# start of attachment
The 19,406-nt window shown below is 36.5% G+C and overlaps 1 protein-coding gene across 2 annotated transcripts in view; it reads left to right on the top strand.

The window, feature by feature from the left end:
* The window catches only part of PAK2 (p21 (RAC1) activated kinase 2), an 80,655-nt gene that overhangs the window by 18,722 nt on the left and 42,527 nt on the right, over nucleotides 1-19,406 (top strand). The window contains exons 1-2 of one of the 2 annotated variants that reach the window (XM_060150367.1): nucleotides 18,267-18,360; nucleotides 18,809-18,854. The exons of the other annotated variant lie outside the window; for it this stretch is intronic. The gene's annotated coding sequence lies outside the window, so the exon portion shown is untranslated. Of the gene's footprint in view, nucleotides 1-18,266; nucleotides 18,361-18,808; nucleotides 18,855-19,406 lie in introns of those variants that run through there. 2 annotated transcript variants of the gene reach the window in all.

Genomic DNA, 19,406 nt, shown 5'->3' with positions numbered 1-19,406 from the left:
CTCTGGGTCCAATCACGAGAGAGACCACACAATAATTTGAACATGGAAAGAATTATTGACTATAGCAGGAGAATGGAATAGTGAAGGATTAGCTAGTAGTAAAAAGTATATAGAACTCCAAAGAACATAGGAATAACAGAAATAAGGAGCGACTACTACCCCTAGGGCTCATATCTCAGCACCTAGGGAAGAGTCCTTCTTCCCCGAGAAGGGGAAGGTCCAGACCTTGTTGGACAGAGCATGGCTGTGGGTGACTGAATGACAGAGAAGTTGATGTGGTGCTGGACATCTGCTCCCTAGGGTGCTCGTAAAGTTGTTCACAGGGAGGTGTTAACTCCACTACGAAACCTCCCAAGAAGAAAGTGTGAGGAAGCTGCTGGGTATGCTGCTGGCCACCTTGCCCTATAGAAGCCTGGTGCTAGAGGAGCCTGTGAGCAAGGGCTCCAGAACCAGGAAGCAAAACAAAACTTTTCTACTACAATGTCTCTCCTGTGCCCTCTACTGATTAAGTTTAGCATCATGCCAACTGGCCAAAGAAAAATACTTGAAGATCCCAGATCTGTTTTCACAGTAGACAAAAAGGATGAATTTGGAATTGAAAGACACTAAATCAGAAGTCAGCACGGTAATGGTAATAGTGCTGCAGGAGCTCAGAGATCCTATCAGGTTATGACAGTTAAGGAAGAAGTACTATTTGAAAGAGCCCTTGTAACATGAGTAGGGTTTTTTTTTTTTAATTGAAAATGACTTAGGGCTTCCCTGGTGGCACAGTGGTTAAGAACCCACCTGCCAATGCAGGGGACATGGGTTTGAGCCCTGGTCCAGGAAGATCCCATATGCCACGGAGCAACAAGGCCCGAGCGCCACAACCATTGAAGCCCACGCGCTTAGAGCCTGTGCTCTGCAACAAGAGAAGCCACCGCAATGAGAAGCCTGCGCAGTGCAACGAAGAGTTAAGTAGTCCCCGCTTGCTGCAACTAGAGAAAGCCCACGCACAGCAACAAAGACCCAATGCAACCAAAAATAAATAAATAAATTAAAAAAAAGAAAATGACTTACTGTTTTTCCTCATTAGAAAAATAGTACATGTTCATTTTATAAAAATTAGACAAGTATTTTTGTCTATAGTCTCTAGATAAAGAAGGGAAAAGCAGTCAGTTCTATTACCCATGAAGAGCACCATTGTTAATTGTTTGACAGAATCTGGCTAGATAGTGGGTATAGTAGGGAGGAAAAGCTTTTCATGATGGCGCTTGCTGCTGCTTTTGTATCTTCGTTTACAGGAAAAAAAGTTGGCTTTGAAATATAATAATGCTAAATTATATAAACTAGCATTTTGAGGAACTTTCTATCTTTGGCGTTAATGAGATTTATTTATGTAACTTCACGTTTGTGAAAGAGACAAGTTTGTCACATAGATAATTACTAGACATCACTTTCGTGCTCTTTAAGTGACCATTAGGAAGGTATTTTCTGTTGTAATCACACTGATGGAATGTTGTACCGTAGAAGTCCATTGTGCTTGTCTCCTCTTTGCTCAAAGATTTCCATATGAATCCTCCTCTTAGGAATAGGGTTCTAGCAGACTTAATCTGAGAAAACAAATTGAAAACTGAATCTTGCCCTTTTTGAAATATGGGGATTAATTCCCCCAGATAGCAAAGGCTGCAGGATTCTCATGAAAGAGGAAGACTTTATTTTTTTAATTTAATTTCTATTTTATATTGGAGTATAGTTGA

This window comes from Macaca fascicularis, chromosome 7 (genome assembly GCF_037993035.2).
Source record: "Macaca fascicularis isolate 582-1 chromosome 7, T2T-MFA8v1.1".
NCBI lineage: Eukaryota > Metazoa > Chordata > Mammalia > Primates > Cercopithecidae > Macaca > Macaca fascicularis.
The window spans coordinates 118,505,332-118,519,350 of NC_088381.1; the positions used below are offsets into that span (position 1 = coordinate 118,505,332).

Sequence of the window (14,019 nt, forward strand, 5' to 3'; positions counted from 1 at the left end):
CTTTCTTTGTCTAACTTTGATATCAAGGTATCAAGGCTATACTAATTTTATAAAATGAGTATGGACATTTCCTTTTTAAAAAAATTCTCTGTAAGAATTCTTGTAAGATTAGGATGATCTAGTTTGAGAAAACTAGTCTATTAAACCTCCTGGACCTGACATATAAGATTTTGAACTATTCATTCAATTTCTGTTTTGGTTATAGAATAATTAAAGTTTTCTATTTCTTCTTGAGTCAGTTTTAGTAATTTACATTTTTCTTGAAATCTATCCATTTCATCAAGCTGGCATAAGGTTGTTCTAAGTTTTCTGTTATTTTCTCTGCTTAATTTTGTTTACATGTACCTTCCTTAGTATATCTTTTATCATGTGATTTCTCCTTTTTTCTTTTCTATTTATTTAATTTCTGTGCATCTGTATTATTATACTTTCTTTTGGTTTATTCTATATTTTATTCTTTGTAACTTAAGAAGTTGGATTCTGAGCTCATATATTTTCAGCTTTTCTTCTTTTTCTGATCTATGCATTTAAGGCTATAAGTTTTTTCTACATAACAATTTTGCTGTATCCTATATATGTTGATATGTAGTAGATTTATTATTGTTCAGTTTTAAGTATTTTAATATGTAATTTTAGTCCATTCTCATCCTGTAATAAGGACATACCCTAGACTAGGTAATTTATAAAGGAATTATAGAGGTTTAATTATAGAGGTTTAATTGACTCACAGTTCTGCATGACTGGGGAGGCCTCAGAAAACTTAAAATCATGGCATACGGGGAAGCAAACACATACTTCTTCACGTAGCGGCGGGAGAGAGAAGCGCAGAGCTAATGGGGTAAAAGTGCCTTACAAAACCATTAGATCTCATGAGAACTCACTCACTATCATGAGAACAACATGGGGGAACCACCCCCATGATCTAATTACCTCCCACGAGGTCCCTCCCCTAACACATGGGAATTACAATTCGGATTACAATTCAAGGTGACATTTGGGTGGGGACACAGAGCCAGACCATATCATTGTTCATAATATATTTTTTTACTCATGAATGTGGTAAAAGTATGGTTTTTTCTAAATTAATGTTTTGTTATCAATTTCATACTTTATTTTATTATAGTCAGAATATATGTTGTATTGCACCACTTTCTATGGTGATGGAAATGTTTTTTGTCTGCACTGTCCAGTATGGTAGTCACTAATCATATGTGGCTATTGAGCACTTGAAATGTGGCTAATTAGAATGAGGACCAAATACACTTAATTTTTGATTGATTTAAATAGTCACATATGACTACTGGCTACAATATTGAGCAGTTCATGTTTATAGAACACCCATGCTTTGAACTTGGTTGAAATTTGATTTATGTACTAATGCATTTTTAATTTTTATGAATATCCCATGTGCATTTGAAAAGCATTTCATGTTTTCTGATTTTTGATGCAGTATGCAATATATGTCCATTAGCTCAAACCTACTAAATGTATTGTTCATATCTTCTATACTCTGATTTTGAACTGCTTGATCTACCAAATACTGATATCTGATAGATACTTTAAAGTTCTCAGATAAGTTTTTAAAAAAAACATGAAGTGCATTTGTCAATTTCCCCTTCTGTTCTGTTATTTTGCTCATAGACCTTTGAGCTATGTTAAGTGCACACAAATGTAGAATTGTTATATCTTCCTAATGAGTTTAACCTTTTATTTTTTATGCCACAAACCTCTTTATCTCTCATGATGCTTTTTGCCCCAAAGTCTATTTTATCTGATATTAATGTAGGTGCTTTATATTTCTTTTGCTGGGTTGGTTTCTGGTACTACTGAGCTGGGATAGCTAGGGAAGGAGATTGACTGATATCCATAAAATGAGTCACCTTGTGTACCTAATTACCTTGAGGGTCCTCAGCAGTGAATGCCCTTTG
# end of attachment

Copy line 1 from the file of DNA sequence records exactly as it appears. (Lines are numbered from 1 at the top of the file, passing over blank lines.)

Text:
The 19,406-nt window shown below is 36.5% G+C and overlaps 1 protein-coding gene across 2 annotated transcripts in view; it reads left to right on the top strand.